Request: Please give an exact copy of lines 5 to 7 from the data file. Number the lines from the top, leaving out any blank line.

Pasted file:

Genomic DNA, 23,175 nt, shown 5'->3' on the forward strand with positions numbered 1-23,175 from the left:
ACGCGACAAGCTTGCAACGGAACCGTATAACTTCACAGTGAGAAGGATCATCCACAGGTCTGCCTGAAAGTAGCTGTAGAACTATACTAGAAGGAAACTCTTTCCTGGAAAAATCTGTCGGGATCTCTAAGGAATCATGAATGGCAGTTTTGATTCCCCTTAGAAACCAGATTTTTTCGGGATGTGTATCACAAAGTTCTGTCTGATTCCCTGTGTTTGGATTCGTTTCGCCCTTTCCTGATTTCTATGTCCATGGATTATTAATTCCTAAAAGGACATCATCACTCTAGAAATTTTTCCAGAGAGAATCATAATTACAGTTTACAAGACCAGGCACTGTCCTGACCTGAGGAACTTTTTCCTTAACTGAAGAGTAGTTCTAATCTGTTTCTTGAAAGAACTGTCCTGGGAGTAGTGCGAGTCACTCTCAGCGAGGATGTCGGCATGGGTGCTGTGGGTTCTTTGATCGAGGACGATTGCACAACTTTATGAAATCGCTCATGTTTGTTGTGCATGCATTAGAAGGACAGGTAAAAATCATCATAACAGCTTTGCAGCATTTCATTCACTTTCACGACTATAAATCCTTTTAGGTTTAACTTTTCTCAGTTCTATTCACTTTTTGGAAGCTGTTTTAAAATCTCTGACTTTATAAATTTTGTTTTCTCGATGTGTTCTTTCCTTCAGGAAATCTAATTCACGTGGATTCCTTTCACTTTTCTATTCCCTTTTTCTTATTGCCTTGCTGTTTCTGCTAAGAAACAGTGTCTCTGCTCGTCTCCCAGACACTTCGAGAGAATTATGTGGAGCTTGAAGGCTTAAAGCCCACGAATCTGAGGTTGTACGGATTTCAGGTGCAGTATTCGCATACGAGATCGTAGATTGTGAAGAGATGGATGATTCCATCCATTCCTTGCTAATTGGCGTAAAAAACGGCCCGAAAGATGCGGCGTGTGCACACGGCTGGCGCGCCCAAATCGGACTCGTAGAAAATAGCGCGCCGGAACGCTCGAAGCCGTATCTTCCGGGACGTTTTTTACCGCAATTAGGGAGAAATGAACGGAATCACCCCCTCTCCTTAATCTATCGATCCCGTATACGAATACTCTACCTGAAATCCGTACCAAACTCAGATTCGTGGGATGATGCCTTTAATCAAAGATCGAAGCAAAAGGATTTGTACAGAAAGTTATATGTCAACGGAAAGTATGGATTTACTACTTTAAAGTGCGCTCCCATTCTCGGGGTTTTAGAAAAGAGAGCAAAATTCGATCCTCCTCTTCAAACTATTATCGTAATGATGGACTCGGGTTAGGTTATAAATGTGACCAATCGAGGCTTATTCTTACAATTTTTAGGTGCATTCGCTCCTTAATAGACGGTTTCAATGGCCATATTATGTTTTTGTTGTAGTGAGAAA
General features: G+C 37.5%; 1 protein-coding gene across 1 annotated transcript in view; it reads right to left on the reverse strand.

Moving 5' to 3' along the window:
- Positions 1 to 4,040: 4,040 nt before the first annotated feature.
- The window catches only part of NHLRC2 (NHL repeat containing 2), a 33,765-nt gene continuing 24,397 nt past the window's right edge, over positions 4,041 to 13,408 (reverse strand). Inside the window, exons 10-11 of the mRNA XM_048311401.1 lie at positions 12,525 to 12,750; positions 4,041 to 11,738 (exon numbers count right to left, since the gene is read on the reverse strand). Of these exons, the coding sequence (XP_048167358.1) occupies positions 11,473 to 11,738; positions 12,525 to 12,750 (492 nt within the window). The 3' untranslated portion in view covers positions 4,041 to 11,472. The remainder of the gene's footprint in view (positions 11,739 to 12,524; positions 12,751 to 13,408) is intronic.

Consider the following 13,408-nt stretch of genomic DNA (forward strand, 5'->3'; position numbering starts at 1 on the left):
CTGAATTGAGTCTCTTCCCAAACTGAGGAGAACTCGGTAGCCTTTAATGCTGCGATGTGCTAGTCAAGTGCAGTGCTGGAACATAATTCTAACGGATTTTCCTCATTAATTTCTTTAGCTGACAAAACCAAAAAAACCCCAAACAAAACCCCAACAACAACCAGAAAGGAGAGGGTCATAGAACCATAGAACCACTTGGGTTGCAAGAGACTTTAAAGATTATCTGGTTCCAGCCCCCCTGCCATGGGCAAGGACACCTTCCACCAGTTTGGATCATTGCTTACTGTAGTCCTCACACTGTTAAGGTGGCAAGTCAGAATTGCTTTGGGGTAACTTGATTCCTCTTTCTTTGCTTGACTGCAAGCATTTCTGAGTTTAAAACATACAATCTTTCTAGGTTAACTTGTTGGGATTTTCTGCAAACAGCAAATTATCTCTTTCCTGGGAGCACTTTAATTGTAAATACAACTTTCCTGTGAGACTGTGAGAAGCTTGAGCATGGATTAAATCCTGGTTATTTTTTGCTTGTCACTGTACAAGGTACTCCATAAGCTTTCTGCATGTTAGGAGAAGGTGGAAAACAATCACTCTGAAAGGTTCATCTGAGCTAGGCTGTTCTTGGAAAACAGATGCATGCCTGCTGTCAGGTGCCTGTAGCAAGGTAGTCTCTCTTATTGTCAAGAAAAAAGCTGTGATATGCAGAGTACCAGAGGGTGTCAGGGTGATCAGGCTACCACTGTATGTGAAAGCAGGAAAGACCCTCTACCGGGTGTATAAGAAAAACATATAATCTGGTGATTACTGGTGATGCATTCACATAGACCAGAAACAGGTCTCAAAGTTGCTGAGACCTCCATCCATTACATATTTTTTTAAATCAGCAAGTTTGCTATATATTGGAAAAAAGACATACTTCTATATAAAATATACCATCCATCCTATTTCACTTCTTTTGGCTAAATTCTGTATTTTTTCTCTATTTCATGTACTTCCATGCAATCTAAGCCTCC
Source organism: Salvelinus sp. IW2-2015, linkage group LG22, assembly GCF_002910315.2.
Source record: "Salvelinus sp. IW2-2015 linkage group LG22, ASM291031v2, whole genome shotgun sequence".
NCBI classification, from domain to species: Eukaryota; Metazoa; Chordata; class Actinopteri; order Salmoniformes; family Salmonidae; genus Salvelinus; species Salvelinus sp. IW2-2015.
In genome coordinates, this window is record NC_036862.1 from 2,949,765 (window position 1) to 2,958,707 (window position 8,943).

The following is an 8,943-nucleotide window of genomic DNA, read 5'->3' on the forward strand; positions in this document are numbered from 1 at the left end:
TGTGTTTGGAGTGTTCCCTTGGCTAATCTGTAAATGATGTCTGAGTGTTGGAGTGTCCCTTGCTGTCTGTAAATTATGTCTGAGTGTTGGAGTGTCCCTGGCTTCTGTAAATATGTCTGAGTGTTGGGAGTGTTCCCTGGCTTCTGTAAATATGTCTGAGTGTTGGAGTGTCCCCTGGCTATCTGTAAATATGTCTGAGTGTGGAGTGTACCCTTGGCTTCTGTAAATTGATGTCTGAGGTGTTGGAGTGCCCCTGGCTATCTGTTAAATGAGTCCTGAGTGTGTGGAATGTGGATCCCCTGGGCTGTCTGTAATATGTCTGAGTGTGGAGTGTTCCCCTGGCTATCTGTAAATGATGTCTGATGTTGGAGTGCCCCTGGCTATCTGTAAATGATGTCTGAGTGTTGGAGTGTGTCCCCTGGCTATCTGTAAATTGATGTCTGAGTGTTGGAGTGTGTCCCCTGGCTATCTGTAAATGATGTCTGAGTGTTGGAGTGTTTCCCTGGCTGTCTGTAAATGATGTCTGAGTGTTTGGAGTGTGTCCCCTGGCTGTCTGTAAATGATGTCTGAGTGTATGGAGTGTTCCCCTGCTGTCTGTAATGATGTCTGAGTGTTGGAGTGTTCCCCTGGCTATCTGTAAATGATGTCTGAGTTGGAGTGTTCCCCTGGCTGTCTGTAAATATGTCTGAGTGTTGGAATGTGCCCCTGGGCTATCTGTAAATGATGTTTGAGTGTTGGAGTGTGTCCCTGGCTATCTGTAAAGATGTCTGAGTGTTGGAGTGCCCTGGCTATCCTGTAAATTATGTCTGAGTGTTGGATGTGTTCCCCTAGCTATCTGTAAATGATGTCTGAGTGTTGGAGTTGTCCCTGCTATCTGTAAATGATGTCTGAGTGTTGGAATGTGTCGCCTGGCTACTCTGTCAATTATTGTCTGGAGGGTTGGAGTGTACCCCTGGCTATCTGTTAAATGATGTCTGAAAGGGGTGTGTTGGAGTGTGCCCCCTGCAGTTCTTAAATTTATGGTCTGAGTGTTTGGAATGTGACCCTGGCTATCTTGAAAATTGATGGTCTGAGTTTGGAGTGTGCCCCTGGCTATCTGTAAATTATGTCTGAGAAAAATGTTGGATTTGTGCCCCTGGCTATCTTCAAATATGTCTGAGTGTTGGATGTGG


- Positions 1 to 4,040: 4,040 nt before the first annotated feature.
- The window catches only part of NHLRC2 (NHL repeat containing 2), a 33,765-nt gene continuing 24,397 nt past the window's right edge, over positions 4,041 to 13,408 (reverse strand). Inside the window, exons 10-11 of the mRNA XM_048311401.1 lie at positions 12,525 to 12,750; positions 4,041 to 11,738 (exon numbers count right to left, since the gene is read on the reverse strand). Of these exons, the coding sequence (XP_048167358.1) occupies positions 11,473 to 11,738; positions 12,525 to 12,750 (492 nt within the window). The 3' untranslated portion in view covers positions 4,041 to 11,472. The remainder of the gene's footprint in view (positions 11,739 to 12,524; positions 12,751 to 13,408) is intronic.

Consider the following 13,408-nt stretch of genomic DNA (forward strand, 5'->3'; position numbering starts at 1 on the left):